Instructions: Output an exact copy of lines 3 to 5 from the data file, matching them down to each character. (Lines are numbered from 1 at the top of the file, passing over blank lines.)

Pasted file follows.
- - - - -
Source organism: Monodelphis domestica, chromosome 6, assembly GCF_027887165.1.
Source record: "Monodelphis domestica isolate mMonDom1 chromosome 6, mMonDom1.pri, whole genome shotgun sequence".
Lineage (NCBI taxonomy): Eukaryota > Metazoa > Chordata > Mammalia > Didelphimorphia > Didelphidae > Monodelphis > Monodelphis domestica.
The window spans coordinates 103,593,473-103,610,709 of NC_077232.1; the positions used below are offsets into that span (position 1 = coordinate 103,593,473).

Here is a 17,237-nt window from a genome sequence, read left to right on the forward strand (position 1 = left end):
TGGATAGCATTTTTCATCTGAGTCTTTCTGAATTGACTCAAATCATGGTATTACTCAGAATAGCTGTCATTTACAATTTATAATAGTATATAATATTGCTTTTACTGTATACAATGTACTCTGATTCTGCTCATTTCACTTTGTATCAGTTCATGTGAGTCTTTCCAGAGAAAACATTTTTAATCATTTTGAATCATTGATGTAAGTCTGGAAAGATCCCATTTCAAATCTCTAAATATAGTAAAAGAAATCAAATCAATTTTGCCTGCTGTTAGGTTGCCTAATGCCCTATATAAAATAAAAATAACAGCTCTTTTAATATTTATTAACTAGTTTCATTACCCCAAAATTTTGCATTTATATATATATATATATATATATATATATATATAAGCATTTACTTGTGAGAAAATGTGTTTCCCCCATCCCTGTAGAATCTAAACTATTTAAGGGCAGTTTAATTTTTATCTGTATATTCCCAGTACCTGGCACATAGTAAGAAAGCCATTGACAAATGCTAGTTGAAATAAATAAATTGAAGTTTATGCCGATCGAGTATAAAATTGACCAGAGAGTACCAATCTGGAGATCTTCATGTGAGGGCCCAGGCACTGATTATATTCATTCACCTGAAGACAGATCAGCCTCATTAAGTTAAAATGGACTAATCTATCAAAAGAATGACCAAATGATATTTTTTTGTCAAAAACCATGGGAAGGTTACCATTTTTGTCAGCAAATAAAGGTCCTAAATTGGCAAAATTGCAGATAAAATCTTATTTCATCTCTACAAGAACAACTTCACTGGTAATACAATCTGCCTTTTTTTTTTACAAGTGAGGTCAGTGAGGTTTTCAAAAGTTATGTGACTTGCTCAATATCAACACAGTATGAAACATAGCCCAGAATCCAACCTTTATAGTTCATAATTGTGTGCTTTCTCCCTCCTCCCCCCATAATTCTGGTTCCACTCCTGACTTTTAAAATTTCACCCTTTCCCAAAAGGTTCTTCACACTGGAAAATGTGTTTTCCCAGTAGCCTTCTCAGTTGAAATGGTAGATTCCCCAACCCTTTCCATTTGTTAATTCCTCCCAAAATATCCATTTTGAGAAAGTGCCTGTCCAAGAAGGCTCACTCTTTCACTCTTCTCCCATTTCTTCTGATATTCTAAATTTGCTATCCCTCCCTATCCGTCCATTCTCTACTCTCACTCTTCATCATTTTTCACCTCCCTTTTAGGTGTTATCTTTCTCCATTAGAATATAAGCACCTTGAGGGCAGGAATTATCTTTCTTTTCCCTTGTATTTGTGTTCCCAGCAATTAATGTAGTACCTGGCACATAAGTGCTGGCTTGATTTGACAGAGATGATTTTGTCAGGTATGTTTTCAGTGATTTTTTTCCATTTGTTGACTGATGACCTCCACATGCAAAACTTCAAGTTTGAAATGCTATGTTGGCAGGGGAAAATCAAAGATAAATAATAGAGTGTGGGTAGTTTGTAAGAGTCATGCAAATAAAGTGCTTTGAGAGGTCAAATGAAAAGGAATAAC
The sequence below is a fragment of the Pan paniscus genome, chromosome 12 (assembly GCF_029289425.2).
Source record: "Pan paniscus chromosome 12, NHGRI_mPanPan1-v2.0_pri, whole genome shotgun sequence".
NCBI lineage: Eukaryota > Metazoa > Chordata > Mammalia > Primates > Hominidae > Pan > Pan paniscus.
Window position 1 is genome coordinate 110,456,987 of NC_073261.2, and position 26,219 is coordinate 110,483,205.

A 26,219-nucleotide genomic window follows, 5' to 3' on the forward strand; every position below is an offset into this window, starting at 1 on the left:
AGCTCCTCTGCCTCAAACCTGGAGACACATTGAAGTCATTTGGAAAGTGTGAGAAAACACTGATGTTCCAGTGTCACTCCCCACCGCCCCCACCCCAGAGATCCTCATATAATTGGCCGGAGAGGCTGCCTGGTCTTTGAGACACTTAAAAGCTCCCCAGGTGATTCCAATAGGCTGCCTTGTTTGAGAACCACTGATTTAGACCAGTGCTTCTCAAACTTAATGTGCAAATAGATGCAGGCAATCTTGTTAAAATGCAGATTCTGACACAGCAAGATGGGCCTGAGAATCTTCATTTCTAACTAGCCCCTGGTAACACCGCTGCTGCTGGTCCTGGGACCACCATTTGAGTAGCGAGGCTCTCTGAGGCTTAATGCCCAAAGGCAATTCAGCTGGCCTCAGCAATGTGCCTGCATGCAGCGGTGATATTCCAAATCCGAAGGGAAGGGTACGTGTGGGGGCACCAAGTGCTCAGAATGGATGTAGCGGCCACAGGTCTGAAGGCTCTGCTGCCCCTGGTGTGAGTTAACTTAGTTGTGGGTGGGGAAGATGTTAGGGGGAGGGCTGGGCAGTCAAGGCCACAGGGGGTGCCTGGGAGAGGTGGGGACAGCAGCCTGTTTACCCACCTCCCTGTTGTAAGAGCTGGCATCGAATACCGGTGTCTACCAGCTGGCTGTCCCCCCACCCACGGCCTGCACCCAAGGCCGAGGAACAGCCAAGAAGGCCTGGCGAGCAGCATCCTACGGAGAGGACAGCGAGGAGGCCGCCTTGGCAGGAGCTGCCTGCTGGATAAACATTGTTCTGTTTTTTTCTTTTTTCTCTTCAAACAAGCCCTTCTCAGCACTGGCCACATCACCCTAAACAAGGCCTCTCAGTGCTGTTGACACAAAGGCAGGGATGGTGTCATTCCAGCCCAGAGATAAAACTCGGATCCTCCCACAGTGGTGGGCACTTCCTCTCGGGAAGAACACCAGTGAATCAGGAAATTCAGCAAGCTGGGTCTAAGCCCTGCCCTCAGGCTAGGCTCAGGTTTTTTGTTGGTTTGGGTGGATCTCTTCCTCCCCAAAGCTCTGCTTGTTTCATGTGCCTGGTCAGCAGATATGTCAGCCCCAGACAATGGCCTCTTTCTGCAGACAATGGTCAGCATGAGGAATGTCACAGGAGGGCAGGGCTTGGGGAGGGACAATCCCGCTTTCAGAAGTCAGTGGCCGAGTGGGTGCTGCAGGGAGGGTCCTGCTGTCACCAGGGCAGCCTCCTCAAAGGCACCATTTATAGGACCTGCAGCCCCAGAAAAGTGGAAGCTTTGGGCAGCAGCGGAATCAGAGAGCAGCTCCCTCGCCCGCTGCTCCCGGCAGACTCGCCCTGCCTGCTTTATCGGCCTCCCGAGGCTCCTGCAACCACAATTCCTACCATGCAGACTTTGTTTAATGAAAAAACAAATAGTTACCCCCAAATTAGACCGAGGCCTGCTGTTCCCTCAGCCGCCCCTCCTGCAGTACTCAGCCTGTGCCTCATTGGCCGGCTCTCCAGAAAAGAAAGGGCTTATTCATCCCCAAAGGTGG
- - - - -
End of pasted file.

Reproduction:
Lineage (NCBI taxonomy): Eukaryota > Metazoa > Chordata > Mammalia > Didelphimorphia > Didelphidae > Monodelphis > Monodelphis domestica.
The window spans coordinates 103,593,473-103,610,709 of NC_077232.1; the positions used below are offsets into that span (position 1 = coordinate 103,593,473).

Here is a 17,237-nt window from a genome sequence, read left to right on the forward strand (position 1 = left end):